Don’t believe Jeff Fisher, Giants need to insulate Beckham

The New York Football Giants (3-3) clash with the Los Angeles Rams (3-3) this Sunday in London. Because this game is being played in merry old England, fans and players may get a false sense of security. Under Jeff Fisher, the Rams average 1.5 personal foul calls per game, and their defensive coordinator is Gregg Williams. The same Gregg Williams who perpetuated the “Bounty-gate” controversy in New Orleans.

Fisher as Head Coach

In 17 seasons as head coach of the Houston Oilers/Tennessee Titans, Jeff Fisher teams finished above .500 six times. The Titans under Fisher made it to the Super Bowl after the 1999 season, but he has little else to show for a long time with one franchise.

Talk of Fisher being a rebuilding guru are more fiction than fact. In five seasons with the Rams, Fisher’s record stand at 30-39-1. That’s not even mediocre. Yet somehow he survives.

Mar 13, 2015; St. Louis, MO, USA; St. Louis Rams head coach Jeff Fisher (left) introduces newly acquired defensive tackle Nick Fairley to the media at Rams Park. Mandatory Credit: Billy Hurst-USA TODAY Sports

Mar 13, 2015; St. Louis, MO, USA; St. Louis Rams head coach Jeff Fisher (left) introduces newly acquired defensive tackle Nick Fairley to the media at Rams Park. Mandatory Credit: Billy Hurst-USA TODAY Sports

NBC’s Pro Football Talk pointed out on Sept. 13, 2016 that Fisher was climbing up the wrong ladder in NFL coaching circles. “When the Rams lost to the 49ers last night, Jeff Fisher took a dubious place in NFL history. Fisher is now all alone in third place in NFL history for most coaching losses, with 157. Prior to last night he was tied with Don Shula for third place, with 156.”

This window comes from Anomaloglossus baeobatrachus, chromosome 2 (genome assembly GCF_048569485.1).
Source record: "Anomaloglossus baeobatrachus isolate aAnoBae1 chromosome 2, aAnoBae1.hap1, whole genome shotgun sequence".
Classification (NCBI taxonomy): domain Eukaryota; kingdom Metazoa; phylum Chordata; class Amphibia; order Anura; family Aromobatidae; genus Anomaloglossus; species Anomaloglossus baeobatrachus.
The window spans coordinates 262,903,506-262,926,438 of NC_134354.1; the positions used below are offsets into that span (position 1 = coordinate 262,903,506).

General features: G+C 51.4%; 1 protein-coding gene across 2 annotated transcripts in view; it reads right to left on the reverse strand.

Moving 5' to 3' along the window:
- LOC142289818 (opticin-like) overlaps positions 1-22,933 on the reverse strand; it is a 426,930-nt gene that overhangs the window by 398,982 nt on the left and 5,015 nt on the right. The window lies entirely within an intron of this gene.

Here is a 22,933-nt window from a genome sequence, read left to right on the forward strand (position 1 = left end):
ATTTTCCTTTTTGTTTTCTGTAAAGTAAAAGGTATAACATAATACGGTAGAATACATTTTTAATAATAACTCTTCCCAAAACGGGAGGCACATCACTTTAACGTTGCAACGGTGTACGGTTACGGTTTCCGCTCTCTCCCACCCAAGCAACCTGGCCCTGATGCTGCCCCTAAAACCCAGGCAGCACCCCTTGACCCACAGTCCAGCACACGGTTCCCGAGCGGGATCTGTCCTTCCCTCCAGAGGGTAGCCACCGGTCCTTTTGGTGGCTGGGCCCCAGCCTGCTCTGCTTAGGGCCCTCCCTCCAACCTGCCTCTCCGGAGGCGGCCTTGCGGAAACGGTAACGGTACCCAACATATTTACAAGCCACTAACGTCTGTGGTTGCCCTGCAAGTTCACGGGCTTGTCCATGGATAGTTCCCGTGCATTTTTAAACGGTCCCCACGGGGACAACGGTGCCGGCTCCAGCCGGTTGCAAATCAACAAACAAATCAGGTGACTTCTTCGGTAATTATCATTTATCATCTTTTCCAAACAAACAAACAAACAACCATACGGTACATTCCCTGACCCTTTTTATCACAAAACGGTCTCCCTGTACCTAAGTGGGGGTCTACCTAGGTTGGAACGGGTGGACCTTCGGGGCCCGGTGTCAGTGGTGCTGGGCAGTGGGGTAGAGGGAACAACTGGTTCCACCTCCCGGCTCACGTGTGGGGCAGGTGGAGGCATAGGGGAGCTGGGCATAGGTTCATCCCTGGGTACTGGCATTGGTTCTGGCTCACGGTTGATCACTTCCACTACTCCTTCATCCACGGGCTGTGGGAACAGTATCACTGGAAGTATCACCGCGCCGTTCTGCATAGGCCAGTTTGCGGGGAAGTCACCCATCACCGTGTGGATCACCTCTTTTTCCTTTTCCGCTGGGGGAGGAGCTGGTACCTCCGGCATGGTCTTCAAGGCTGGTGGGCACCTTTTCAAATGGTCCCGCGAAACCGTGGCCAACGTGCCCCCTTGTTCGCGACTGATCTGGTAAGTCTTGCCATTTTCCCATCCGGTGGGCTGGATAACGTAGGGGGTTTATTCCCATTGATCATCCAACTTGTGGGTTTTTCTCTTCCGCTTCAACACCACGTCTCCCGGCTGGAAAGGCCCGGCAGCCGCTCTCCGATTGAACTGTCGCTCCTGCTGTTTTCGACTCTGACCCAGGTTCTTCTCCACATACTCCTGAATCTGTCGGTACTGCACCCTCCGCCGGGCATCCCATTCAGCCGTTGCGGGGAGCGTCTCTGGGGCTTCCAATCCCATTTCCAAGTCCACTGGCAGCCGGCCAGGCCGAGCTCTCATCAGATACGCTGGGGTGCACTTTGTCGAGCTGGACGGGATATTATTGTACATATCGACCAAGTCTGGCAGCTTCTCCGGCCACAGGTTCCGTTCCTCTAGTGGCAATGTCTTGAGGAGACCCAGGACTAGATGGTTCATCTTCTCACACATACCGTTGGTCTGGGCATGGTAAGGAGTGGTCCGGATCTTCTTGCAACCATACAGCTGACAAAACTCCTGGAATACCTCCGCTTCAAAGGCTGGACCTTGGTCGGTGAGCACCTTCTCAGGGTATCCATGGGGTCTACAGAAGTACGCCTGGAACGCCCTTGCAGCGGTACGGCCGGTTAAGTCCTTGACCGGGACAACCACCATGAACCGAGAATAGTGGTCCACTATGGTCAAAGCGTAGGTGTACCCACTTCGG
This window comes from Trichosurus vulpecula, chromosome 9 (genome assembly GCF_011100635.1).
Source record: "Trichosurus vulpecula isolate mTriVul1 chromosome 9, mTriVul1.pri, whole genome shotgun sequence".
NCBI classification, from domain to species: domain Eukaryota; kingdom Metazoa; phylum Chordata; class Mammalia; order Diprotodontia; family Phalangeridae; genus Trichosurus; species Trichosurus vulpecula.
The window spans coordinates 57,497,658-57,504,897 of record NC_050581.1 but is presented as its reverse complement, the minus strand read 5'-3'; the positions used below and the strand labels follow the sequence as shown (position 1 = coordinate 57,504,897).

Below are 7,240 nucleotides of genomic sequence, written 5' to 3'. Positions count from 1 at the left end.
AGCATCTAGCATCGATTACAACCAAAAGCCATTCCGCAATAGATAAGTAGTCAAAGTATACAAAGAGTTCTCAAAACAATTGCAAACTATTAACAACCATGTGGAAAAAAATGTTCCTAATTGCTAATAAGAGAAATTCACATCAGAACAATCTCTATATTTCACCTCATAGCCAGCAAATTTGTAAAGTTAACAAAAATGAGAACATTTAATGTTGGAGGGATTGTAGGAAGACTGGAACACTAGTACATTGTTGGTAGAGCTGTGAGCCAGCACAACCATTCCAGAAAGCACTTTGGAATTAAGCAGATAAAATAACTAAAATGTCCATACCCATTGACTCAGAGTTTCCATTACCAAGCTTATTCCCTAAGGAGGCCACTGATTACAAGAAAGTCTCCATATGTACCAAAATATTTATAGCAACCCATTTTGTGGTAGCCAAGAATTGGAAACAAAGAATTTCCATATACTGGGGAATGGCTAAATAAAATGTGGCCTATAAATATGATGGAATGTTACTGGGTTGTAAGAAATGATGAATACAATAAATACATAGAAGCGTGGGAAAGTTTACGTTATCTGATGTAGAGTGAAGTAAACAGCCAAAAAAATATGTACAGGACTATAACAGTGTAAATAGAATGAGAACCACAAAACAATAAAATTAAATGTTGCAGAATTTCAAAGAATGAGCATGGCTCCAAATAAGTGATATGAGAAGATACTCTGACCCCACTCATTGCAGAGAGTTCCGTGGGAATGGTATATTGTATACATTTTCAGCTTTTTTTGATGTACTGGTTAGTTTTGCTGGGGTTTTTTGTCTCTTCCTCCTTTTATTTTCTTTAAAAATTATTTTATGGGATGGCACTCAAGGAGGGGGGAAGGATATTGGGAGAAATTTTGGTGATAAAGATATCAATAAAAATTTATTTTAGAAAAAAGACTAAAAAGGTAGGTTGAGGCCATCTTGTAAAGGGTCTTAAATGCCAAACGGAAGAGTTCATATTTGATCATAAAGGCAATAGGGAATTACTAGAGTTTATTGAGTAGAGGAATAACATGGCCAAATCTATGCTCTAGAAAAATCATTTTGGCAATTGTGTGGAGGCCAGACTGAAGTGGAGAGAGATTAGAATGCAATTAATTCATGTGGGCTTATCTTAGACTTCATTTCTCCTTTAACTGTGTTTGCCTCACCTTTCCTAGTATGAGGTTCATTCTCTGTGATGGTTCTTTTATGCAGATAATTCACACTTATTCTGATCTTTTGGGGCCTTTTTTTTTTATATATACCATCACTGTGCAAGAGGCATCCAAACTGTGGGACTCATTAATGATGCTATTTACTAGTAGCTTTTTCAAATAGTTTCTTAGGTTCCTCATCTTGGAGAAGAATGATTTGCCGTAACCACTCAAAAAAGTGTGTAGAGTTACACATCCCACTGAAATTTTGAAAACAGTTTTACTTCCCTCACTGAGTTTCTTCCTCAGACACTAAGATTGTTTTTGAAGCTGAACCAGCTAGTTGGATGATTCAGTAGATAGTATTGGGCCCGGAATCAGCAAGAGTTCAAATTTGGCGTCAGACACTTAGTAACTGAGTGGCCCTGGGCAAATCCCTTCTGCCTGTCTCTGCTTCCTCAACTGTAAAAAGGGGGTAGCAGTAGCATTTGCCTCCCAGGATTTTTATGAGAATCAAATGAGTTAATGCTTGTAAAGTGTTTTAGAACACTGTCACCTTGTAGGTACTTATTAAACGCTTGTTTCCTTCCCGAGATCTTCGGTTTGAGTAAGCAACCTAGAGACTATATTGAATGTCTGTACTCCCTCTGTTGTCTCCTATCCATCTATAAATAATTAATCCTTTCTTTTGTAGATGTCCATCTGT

It took Fisher 163 less games than Shula to pass him on this dubious list. Fisher’s win-loss record (172-159-1) doesn’t correlate with the adulation he’s given in some quarters.

Fisher as Coaching Critic

It’s no secret that Jeff Fisher’s team play on the edge of legality. From the outside, it seems that Fisher thrives from being the bully on the field. Off the field, Fisher gives the old Eddie Haskell routine from the “Leave It to Beaver” reruns. In short, he morphed into a pillar of the community of coaches.

Last season, the Rams’ Lamarcus Joyner knocked Minnesota Vikings quarterback Teddy Bridgewater out of a game. Bridgewater was in a slide, and Joyner leveled the Minnesota player with an elbow. The play was vintage Jeff Fisher, but so was the post-game reaction.

Ever the diplomat, according to NBC’s Pro Football Talk, Fisher had this to say on Nov. 9, 2015. ” Mike [Zimmer’s] and my handshake was very short,” Fisher added. “He didn’t say a word. I went out to congratulate him. I was going to ask him how his quarterback was and congratulate him on the win, and he was gone. I understand that, but you also need to control your emotions after a game and go look at the tape and then adjust accordingly.

Advise from Jeff Fisher, now that’s funny.

Fisher as the Diplomat

This week, the Rams’ had coach was asked about the potential for cheap shots on the Giants’ Odell Beckham. Because of his volatile personality, Beckham was and is a target for this strategy. Of course, Fisher brushed off the suggestion.

“We’re going to play between the snap and the whistle,” Fisher said according to a report on NJ.com on Oct. 19, 2016. “That’s it. We’ve got great respect for their players. Odell, he’s an outstanding competitor. You just look at what he did in the second half to win that game (against the Ravens)”.

Yet, Fisher and his defensive coordinator Gregg Williams tried to blow up the Detroit Lions’ kneel down last Sunday. It was another lowlight in a career full of lowlights. CBS Sports reported on Oct. 17, 2016 that Lions’ center Travis Swanson was injured on the play in question.

“Rather than a play during a game, Swanson’s right hand was hurt in a scrum during its conclusion as Detroit took a knee. He had x-rays after the game.”

In the case of Fisher, remember what he does, and not what he says. And keep your head on a swivel for 60 minutes.

This article originally appeared on